In mid-January, the critic Noel Murray wrote a perceptive and important essay for The AV Club about how much depictions of both nerds and people with autism have improved in popular culture in recent years. He explained that:
Five years ago, when my son turned 6, I wrote an essay for this site called “Rain Man Revisited,” in which I lamented that movies and TV episodes about autism tend to treat the autistic as aliens in our midst, defined only by their family members, who spend their lives waiting for their autists to say “I love you.” The situation has vastly improved since then, even beyond Sheldon Cooper. The HBO movie Temple Grandin did justice to an icon in the autism community, showing Grandin as a complicated person with accomplishments and pleasures as well as limitations. Community, The Middle, and Parenthood have created distinctive ASD characters in the pop-culture-consumed Abed Nadir, the obsessive-compulsive bookworm Brick Heck, and the inadvertently insensitive Max Braverman. And Ryan Cartwright’s performance as the autistic superhero Gary Bell on Alphas has been one of the truest I’ve yet seen, accurate in the autist’s at-times-frustrating inability to control his own quirks while also allowing Gary to be amused and amusing on his own terms.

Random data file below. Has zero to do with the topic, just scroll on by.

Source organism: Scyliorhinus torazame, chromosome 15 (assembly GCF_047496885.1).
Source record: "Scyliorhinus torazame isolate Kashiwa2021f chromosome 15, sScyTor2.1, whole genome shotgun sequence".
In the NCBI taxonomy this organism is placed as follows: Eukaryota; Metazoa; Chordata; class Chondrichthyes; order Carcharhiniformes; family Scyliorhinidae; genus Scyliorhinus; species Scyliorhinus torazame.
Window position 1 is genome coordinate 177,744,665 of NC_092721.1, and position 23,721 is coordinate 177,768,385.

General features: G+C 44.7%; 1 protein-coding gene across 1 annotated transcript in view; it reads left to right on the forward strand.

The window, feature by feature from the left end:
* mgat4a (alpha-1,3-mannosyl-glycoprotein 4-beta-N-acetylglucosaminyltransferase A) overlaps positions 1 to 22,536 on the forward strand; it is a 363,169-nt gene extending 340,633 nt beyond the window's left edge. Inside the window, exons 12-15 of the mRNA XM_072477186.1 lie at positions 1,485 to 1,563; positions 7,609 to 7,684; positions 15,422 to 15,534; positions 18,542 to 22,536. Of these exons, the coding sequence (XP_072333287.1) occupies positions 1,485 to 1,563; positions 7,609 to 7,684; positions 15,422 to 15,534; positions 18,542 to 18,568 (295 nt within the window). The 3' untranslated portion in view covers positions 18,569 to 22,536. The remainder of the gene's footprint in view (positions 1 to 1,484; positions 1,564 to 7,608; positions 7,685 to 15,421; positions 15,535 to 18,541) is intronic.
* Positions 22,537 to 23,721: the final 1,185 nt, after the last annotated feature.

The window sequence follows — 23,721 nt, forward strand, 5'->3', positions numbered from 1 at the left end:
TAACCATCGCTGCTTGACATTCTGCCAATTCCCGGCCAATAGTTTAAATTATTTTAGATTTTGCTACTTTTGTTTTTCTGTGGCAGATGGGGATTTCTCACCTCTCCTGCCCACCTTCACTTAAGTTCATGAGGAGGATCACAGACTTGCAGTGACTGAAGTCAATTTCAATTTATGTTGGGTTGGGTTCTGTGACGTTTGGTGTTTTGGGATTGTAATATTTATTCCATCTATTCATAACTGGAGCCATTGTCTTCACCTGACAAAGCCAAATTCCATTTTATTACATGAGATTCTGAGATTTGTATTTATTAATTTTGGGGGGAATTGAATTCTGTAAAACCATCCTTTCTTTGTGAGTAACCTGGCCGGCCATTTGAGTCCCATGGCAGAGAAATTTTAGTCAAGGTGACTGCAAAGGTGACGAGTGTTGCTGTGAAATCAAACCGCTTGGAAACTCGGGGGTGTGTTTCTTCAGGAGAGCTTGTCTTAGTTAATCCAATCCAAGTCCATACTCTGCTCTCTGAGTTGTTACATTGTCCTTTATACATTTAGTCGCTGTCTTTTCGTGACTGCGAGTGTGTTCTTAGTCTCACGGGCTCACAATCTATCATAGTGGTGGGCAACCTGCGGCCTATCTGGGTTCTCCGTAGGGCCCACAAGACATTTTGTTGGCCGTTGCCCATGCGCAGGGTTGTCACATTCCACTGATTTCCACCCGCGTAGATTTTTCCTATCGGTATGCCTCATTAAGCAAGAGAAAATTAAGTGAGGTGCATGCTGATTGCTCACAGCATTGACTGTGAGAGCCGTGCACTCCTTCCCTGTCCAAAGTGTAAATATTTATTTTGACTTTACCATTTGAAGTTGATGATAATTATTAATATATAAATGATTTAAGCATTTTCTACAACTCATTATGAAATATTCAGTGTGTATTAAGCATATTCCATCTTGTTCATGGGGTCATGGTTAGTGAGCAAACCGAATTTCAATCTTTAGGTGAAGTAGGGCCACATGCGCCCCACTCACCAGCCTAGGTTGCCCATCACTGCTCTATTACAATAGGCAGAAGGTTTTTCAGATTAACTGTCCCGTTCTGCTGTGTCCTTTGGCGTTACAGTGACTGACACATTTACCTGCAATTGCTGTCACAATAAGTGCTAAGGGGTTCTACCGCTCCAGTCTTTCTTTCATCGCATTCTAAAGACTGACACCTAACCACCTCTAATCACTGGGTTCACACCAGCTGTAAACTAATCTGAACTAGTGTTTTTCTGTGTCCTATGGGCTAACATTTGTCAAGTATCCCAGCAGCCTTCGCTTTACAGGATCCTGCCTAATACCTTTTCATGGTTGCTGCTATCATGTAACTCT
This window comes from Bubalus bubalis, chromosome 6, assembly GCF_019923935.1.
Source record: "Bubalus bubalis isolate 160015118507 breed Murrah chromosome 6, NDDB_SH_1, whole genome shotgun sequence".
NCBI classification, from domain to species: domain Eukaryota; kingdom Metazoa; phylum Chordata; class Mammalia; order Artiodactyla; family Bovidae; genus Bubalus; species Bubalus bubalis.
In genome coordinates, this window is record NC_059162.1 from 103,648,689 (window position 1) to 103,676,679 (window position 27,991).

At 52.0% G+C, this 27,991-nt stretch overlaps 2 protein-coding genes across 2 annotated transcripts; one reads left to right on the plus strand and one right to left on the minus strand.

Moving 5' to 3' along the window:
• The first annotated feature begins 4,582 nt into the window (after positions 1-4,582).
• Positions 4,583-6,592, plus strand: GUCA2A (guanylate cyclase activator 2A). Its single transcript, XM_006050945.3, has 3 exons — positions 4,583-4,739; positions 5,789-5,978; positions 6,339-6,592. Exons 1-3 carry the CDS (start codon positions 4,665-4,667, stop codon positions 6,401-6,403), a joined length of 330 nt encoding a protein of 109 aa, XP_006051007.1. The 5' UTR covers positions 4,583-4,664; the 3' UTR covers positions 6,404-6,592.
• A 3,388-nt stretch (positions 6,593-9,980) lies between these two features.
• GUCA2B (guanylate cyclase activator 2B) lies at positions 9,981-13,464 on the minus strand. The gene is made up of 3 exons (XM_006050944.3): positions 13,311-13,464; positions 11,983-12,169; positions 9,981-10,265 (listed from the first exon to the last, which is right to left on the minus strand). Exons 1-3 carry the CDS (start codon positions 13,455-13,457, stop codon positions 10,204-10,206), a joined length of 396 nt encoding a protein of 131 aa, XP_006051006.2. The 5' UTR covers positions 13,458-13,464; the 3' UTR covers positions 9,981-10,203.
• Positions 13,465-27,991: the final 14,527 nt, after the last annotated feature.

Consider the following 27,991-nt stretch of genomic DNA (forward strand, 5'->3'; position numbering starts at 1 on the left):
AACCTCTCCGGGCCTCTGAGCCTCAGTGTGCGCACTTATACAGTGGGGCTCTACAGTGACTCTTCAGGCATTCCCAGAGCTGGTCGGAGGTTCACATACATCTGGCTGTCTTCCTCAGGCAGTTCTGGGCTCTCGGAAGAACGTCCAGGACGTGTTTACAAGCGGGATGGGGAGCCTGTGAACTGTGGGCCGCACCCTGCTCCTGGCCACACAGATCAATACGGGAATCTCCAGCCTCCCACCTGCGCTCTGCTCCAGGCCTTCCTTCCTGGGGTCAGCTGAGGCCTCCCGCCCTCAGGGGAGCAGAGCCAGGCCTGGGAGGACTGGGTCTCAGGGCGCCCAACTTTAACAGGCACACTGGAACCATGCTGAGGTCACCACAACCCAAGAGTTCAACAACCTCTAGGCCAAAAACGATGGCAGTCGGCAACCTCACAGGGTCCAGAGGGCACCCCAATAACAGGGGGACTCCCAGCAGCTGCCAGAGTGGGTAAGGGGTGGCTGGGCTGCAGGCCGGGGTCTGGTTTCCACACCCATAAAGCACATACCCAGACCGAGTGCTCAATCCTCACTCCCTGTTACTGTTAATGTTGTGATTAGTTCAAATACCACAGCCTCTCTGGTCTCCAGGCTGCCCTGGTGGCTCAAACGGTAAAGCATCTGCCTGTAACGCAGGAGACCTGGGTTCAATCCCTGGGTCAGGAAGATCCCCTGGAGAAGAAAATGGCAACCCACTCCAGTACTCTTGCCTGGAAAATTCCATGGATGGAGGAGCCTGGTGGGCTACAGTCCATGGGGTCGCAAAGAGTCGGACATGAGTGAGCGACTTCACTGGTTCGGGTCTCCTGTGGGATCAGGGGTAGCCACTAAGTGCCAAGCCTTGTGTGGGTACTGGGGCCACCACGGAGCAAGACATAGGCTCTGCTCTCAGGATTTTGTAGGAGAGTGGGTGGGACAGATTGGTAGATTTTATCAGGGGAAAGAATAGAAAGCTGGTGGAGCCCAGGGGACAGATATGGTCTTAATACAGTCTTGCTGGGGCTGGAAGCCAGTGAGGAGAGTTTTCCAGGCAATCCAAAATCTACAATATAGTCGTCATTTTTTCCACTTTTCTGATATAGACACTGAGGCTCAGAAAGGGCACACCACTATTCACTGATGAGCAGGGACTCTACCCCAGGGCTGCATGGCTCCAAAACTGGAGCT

In the weeks since Murray published his essay, I rewatched Freaks and Geeks, Paul Feig’s genius single-season show about the students at a suburban high school near Detroit, and Undeclared, collaborator Judd Apatow’s show about college freshmen living on the same hall. And while I was struck by any number of things in both shows, part of what stood out for me was the depictions of nerds. There’s no question that the geeks on both shows face any number of social challenges, from bullying, to building friendships with women they find attractive, to communicating sincerity when their default mode is sarcasm, to determining the status of a relationship after you’ve slept with someone once. But they’re decidedly not autistic: in fact, many of their problems stem from a mismatch between the geeks’ strong emotions, sincerity, and desires to connect and the environments in which they operate, which tend to overvalue coolness, detachment, and irony. It was a set of depictions that made me wonder if the depictions of nerds and autists have improved because we’re over-conflating geekiness and the presence of characters somewhere on the autism spectrum, rather than reflecting the range of both nerds and people with autism.